Over the last few months, we have been building our online community (OC Connect), and this has reaffirmed a few things for me:

  • The bias and stigma that people living with obesity face is pervasive and heartbreaking.
  • The disease of obesity is very complex. There is no one cause and there is no one cure. It is a unique experience for each of us.
  • Many of us have lived for years with the misinformation that we are the problem and that our disease is solely the result of our poor choice.
  • Society reinforces a lot of misinformation and as a result it continues to be an open season to shame, judge, and spread hate about people living in larger bodies.

In meeting fellow advocates from around the world, as well as the members of our OC community, it is clear that hurt, shame and anger are universal themes that surround obesity. While we all come from our own paths and unique lived experiences, we share common wounds. We have been treated as “less than” for too long and in too many places, and as a result many of us also carry within us a lot of anger.

Anger can be detrimental, but it can also be a powerful force for change. Anger can also be a new emotion for many of us to process. One of the biggest takeaways from the bariatric surgical program I was part of was learning about assertive rights. While the concepts themselves were not new or ground breaking, seeing them as applicable to me and how I navigate life created a gravitational shift.

I realized I had spent 40 years living life attempting to please people in order to compensate for my appearance. I also realized that this was not actually helping me or others like me. I was being silently complicit to inappropriate treatment that needed to be called out.

Understanding anger and how to channel that anger was new to me. I found this amazing artwork by a Canadian artist named Cynthia Frenette, which is now my computer desktop image. It shows a fierce, pink cheetah bearing its fangs, with large, bold words: “I’m allowed to be angry.” It is my daily reminder that I am allowed to be angry. And, in equal measure, to look for opportunities to use this anger to fuel change.

Living with obesity is hard, and there is a lot of hurt and anger in our community – and we are here for it. We see you. We hear you. We need to tap into our collective anger to create systemic change.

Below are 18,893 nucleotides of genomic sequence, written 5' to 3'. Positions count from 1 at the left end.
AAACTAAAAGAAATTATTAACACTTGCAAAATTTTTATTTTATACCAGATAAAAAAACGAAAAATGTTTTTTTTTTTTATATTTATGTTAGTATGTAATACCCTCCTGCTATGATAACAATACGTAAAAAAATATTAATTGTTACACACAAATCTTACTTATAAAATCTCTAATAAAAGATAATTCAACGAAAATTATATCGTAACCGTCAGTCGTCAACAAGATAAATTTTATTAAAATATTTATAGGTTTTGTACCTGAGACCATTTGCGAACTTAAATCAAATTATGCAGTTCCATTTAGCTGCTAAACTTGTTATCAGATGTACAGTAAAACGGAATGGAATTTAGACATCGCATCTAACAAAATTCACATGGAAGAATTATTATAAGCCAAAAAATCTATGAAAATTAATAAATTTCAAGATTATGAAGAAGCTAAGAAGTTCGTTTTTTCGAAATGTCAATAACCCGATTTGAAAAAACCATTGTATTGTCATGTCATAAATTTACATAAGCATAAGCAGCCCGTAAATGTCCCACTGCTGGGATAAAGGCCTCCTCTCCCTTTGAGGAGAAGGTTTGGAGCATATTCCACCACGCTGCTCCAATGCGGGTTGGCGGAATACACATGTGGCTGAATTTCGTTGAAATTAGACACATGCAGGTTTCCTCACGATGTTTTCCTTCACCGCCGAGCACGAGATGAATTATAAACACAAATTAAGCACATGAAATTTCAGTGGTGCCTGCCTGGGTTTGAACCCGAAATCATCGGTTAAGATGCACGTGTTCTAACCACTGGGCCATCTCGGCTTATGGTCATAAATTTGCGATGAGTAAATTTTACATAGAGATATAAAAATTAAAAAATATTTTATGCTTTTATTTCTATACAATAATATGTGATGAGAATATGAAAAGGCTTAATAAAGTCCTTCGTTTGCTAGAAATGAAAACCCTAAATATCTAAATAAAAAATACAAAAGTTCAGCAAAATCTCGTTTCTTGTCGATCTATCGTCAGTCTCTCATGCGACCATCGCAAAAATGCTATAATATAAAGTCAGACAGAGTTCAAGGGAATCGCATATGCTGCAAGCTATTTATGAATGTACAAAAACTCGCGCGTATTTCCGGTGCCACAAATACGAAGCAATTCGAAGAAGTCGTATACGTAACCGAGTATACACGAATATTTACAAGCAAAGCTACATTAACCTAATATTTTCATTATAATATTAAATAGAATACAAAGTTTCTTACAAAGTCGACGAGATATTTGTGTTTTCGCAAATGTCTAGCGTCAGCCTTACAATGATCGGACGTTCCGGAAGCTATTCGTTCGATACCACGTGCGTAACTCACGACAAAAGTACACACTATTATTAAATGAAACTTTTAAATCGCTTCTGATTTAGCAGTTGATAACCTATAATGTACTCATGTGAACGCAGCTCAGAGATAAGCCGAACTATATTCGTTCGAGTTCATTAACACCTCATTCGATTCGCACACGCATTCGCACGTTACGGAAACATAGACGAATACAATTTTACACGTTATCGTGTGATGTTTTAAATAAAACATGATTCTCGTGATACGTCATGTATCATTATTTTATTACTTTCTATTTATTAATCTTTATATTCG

We know you’re tired of feeling that you have to justify the space you take up in life on every level.

We know you’re angry that people in larger bodies remain an easy target for jokes that are not even funny and diminish our dignity as people.

We know you are furious that people do not accept the evidence-based facts about the disease we live with and that they continue to perpetuate the belief that we are just lazy and too dumb to understand weight loss.

We know that you, like us, are enraged that people living with obesity are on the receiving end of more bias than care in the medical system, the same place we need to go for support.

We also know that even some of our best allies in life still do not understand our anger. And that can be infuriating in and of itself. Even my closest friends can struggle to see that what is happening is fundamentally unacceptable because they have also had the wrong information ingrained into them. Often, they can be on our side but not fully share the anger, wanting us to make the best of what we can. But that is not enough. And that is what makes our community so important. We as people living with obesity need to demand better and collectively channel our energy and our anger.

Your anger is a measure of love. It sparks when you see the humanity and worthiness in someone you love and want to defend them. Anger ignites when you are able to identify that something happening around you — even if it is commonplace — is wrong and must be changed. Anger is the combustion that starts the engine.

There are million more conversations to be had about obesity and anger and change, but for today I leave you with this call to arms. Join us.  Join us in recognizing obesity as a disease. Join us in understanding how to live with this disease. Join us in educating others about obesity.

Join us in demanding better from the medical system. Join us in helping people move into new ways of thinking. Join us in getting louder however you can from where you.

Join us in making our anger one of our superpowers.

Lisa Schaffer,

Chair, OC Public Engagement Committee